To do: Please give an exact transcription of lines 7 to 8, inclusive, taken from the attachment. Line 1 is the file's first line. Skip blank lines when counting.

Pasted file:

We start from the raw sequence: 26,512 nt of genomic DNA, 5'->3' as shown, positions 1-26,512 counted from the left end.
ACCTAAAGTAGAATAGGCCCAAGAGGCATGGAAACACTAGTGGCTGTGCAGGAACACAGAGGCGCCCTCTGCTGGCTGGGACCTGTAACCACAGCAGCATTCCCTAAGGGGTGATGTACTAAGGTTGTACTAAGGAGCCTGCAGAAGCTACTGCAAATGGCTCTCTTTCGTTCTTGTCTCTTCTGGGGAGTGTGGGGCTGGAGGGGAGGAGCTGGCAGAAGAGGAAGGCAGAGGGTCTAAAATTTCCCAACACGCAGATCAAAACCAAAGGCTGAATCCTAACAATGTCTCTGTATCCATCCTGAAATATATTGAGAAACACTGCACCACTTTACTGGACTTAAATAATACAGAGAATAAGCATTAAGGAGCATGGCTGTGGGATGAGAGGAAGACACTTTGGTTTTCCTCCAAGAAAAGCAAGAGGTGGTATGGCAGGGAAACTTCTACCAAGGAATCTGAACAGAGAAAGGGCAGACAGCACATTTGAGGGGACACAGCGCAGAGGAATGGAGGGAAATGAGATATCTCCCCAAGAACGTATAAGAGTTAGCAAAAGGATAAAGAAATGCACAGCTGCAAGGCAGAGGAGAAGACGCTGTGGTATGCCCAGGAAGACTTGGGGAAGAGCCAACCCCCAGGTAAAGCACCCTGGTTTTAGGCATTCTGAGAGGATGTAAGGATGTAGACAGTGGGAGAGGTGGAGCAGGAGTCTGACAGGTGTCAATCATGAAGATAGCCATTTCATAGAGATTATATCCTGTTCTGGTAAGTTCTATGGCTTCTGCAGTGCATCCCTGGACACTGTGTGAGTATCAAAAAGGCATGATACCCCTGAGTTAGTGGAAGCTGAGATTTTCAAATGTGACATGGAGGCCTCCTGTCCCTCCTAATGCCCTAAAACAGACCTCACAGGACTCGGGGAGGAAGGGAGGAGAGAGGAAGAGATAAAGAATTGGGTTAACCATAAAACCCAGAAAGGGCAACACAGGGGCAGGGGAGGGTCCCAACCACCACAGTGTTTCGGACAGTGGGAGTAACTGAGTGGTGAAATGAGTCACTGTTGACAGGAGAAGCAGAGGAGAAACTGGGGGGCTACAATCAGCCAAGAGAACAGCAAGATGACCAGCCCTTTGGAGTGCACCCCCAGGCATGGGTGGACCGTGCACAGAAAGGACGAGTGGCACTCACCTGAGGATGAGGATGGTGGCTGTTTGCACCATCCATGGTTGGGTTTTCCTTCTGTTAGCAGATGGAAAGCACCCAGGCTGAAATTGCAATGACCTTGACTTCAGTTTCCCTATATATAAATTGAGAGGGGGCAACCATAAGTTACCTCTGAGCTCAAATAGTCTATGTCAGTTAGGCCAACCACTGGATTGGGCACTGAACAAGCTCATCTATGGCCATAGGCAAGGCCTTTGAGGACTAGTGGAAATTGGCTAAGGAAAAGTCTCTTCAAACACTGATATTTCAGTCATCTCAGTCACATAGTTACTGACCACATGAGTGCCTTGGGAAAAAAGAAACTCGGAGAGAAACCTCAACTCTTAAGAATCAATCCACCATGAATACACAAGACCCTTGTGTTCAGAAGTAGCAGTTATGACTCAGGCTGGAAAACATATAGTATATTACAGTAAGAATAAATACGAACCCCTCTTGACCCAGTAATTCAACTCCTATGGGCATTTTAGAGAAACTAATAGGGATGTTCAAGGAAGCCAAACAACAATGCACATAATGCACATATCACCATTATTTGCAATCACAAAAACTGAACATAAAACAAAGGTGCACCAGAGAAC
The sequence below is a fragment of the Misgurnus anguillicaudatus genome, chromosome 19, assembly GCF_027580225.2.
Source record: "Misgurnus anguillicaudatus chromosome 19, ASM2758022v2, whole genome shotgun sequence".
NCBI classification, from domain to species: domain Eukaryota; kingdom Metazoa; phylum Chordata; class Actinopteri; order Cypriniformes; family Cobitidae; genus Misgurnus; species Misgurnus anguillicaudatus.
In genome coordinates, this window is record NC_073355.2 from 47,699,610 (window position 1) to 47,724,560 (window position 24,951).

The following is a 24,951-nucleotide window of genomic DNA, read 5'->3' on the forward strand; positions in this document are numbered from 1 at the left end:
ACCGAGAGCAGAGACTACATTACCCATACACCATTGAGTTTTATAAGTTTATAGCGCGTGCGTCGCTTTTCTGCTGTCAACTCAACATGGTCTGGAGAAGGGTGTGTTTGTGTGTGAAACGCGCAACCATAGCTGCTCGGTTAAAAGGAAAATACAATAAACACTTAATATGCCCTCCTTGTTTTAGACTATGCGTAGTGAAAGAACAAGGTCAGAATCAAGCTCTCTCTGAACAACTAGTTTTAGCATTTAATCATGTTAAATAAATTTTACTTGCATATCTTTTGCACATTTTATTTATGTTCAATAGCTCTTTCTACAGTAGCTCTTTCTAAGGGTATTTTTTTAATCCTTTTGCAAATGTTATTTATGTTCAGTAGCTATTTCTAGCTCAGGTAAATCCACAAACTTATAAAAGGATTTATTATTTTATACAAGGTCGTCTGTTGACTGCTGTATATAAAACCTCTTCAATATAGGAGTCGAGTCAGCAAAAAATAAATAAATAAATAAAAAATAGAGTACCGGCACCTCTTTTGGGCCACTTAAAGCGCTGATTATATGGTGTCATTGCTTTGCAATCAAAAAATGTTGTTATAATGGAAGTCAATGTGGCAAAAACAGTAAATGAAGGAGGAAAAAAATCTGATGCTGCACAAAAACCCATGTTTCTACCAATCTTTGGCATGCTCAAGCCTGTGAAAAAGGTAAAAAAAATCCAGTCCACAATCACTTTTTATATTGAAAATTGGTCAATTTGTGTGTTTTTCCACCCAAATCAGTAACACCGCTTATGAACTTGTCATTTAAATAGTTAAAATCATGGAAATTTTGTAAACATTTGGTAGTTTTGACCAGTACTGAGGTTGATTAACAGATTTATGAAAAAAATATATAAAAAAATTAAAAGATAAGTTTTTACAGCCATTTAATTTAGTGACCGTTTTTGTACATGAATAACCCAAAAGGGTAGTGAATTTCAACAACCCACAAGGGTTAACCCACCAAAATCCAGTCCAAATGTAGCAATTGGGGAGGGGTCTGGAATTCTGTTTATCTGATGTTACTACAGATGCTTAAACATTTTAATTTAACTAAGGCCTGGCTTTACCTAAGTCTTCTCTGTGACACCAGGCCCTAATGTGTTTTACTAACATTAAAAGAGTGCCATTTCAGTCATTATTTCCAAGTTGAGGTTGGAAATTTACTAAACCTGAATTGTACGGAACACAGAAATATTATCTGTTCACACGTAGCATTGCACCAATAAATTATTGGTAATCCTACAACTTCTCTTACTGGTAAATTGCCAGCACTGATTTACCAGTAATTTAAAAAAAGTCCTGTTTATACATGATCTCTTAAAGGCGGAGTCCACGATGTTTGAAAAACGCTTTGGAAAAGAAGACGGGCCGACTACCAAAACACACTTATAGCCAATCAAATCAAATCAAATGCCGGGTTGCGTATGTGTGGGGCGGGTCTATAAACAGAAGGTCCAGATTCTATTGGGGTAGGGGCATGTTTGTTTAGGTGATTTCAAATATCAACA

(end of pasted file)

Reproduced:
The following is a 24,951-nucleotide window of genomic DNA, read 5'->3' on the forward strand; positions in this document are numbered from 1 at the left end:
ACCGAGAGCAGAGACTACATTACCCATACACCATTGAGTTTTATAAGTTTATAGCGCGTGCGTCGCTTTTCTGCTGTCAACTCAACATGGTCTGGAGAAGGGTGTGTTTGTGTGTGAAACGCGCAACCATAGCTGCTCGGTTAAAAGGAAAATACAATAAACACTTAATATGCCCTCCTTGTTTTAGACTATGCGTAGTGAAAGAACAAGGTCAGAATCAAGCTCTCTCTGAACAACTAGTTTTAGCATTTAATCATGTTAAATAAATTTTACTTGCATATCTTTTGCACATTTTATTTATGTTCAATAGCTCTTTCTACAGTAGCTCTTTCTAAGGGTATTTTTTTAATCCTTTTGCAAATGTTATTTATGTTCAGTAGCTATTTCTAGCTCAGGTAAATCCACAAACTTATAAAAGGATTTATTATTTTATACAAGGTCGTCTGTTGACTGCTGTATATAAAACCTCTTCAATATAGGAGTCGAGTCAGCAAAAAATAAATAAATAAATAAAAAATAGAGTACCGGCACCTCTTTTGGGCCACTTAAAGCGCTGATTATATGGTGTCATTGCTTTGCAATCAAAAAATGTTGTTATAATGGAAGTCAATGTGGCAAAAACAGTAAATGAAGGAGGAAAAAAATCTGATGCTGCACAAAAACCCATGTTTCTACCAATCTTTGGCATGCTCAAGCCTGTGAAAAAGGTAAAAAAAATCCAGTCCACAATCACTTTTTATATTGAAAATTGGTCAATTTGTGTGTTTTTCCACCCAAATCAGTAACACCGCTTATGAACTTGTCATTTAAATAGTTAAAATCATGGAAATTTTGTAAACATTTGGTAGTTTTGACCAGTACTGAGGTTGATTAACAGATTTATGAAAAAAATATATAAAAAAATTAAAAGATAAGTTTTTACAGCCATTTAATTTAGTGACCGTTTTTGTACATGAATAACCCAAAAGGGTAGTGAATTTCAACAACCCACAAGGGTTAACCCACCAAAATCCAGTCCAAATGTAGCAATTGGGGAGGGGTCTGGAATTCTGTTTATCTGATGTTACTACAGATGCTTAAACATTTTAATTTAACTAAGGCCTGGCTTTACCTAAGTCTTCTCTGTGACACCAGGCCCTAATGTGTTTTACTAACATTAAAAGAGTGCCATTTCAGTCATTATTTCCAAGTTGAGGTTGGAAATTTACTAAACCTGAATTGTACGGAACACAGAAATATTATCTGTTCACACGTAGCATTGCACCAATAAATTATTGGTAATCCTACAACTTCTCTTACTGGTAAATTGCCAGCACTGATTTACCAGTAATTTAAAAAAAGTCCTGTTTATACATGATCTCTTAAAGGCGGAGTCCACGATGTTTGAAAAACGCTTTGGAAAAGAAGACGGGCCGACTACCAAAACACACTTATAGCCAATCAAATCAAATCAAATGCCGGGTTGCGTATGTGTGGGGCGGGTCTATAAACAGAAGGTCCAGATTCTATTGGGGTAGGGGCATGTTTGTTTAGGTGATTTCAAATATCAACA